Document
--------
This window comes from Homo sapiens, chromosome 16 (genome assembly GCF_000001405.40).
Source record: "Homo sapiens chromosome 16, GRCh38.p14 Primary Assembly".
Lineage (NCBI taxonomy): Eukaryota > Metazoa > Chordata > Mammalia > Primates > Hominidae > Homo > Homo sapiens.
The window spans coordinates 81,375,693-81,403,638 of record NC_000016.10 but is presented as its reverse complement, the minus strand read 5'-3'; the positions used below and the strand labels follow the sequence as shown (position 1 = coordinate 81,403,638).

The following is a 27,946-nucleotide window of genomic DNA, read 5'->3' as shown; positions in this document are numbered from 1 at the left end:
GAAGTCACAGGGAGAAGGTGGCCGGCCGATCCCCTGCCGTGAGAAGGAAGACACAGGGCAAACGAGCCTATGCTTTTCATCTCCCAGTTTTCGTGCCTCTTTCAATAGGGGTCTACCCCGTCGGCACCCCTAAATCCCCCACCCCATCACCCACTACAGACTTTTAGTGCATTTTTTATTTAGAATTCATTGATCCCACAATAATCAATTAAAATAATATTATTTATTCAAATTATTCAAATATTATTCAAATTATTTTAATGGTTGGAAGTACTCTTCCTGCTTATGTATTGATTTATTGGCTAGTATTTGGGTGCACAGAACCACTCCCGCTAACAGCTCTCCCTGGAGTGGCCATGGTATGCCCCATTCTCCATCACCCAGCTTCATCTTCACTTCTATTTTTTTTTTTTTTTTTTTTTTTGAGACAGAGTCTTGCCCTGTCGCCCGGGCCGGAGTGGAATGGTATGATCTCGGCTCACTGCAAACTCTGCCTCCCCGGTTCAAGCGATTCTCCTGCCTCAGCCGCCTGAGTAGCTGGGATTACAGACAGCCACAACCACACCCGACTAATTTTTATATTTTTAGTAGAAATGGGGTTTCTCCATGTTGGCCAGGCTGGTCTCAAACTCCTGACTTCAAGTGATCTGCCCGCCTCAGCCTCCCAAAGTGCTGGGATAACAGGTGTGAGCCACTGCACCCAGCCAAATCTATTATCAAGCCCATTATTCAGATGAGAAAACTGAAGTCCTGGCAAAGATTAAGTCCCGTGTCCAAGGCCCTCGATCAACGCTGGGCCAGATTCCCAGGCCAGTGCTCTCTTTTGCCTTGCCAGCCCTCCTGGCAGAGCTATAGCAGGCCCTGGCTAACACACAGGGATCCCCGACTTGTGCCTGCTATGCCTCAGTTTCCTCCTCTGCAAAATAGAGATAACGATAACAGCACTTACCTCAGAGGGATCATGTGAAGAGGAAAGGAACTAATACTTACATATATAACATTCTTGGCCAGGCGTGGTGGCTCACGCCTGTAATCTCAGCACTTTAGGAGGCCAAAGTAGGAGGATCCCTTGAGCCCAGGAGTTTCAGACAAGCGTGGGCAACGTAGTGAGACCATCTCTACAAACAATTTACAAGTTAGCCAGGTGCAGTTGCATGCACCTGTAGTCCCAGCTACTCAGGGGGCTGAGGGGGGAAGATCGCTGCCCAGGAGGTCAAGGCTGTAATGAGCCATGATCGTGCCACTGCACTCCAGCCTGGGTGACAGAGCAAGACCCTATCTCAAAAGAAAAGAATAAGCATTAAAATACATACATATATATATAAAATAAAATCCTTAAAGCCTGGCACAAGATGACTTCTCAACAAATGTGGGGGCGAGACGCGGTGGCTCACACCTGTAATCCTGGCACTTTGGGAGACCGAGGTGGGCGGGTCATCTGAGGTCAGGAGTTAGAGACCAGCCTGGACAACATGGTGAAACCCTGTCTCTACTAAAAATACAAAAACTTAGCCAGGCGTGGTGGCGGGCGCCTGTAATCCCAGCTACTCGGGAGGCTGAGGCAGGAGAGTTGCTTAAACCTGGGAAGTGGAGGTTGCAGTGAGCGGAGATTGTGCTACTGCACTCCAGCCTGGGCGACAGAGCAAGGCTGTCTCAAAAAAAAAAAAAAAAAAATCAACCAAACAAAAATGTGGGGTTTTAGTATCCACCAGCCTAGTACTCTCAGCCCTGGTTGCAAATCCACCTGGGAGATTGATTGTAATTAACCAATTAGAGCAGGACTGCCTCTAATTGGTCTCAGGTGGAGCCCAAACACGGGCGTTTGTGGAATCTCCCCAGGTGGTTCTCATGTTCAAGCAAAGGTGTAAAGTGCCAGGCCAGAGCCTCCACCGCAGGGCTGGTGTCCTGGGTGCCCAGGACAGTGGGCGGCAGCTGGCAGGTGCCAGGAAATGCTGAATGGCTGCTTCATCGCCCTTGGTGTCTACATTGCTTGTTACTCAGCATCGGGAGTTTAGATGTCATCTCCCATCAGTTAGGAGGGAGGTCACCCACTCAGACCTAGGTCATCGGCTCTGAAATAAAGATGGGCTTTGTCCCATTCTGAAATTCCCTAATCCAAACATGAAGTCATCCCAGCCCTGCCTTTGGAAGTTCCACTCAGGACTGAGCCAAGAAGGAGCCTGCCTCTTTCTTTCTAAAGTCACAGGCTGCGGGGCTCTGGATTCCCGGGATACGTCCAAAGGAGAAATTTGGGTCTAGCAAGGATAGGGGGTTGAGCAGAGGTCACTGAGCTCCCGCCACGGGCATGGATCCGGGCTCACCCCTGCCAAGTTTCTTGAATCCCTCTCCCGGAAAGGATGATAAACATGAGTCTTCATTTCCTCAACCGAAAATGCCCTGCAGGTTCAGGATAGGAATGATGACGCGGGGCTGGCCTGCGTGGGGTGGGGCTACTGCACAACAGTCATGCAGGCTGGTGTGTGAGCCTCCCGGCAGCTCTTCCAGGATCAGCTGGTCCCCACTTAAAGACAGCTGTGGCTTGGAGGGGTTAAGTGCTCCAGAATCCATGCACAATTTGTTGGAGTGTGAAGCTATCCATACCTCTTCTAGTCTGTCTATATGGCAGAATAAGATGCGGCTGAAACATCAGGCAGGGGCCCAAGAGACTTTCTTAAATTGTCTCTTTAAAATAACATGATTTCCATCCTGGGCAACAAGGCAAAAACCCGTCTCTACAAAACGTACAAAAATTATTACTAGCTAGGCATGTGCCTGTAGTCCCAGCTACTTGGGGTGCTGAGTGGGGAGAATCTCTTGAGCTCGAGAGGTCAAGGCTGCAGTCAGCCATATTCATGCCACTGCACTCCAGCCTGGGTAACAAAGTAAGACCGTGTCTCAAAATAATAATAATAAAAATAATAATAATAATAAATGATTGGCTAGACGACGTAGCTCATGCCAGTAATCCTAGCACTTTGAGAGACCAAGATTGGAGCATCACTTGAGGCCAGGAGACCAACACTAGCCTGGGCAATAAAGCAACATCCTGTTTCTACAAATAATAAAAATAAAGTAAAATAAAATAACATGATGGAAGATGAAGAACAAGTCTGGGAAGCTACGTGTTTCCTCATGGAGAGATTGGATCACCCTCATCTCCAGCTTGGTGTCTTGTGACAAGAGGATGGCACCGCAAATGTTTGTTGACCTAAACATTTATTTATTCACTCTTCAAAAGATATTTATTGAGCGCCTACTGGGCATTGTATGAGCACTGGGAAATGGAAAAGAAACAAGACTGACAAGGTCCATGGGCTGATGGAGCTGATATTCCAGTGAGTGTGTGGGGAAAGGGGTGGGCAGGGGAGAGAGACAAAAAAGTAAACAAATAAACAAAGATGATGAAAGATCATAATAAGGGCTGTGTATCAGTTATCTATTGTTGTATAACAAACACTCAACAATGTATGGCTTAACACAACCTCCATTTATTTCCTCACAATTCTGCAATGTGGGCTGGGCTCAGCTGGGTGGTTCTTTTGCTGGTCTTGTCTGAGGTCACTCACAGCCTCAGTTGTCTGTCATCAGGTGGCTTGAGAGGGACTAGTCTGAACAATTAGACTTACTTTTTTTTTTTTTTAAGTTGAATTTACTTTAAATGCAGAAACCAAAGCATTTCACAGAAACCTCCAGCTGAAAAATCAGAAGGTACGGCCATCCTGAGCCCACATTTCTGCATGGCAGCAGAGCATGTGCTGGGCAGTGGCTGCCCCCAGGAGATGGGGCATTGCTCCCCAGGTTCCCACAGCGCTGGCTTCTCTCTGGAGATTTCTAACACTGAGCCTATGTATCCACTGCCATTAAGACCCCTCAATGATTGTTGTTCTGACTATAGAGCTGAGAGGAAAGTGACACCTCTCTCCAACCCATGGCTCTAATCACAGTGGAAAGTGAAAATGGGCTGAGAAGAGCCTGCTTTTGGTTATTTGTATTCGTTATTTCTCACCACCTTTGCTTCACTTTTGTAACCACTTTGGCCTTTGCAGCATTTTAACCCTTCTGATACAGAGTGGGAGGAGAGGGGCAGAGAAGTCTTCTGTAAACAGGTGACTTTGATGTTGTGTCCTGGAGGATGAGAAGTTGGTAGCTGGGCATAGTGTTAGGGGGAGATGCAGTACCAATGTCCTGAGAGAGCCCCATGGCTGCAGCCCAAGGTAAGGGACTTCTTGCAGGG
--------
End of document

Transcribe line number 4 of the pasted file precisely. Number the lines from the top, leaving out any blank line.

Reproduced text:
The window spans coordinates 81,375,693-81,403,638 of record NC_000016.10 but is presented as its reverse complement, the minus strand read 5'-3'; the positions used below and the strand labels follow the sequence as shown (position 1 = coordinate 81,403,638).